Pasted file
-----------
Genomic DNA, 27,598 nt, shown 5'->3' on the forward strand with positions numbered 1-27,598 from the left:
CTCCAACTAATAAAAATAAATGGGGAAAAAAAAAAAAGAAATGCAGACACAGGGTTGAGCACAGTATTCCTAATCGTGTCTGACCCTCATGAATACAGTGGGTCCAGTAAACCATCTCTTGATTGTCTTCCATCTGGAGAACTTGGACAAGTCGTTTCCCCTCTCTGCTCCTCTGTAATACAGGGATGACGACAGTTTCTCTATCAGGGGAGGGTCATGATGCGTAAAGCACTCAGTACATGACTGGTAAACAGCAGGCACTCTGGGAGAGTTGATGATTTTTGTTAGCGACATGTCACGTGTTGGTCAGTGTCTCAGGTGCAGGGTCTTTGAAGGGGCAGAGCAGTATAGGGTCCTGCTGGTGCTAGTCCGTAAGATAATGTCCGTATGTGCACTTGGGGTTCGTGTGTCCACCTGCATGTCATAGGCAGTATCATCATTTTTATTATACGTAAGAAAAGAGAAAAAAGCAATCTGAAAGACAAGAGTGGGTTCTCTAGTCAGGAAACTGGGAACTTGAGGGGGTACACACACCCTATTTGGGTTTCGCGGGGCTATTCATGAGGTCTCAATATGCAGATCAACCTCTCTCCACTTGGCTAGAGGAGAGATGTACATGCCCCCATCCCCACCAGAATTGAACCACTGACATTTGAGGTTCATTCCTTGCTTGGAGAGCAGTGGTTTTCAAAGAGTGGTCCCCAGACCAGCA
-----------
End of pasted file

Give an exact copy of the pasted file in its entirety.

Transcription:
Genomic DNA, 27,598 nt, shown 5'->3' on the forward strand with positions numbered 1-27,598 from the left:
CTCCAACTAATAAAAATAAATGGGGAAAAAAAAAAAAGAAATGCAGACACAGGGTTGAGCACAGTATTCCTAATCGTGTCTGACCCTCATGAATACAGTGGGTCCAGTAAACCATCTCTTGATTGTCTTCCATCTGGAGAACTTGGACAAGTCGTTTCCCCTCTCTGCTCCTCTGTAATACAGGGATGACGACAGTTTCTCTATCAGGGGAGGGTCATGATGCGTAAAGCACTCAGTACATGACTGGTAAACAGCAGGCACTCTGGGAGAGTTGATGATTTTTGTTAGCGACATGTCACGTGTTGGTCAGTGTCTCAGGTGCAGGGTCTTTGAAGGGGCAGAGCAGTATAGGGTCCTGCTGGTGCTAGTCCGTAAGATAATGTCCGTATGTGCACTTGGGGTTCGTGTGTCCACCTGCATGTCATAGGCAGTATCATCATTTTTATTATACGTAAGAAAAGAGAAAAAAGCAATCTGAAAGACAAGAGTGGGTTCTCTAGTCAGGAAACTGGGAACTTGAGGGGGTACACACACCCTATTTGGGTTTCGCGGGGCTATTCATGAGGTCTCAATATGCAGATCAACCTCTCTCCACTTGGCTAGAGGAGAGATGTACATGCCCCCATCCCCACCAGAATTGAACCACTGACATTTGAGGTTCATTCCTTGCTTGGAGAGCAGTGGTTTTCAAAGAGTGGTCCCCAGACCAGCA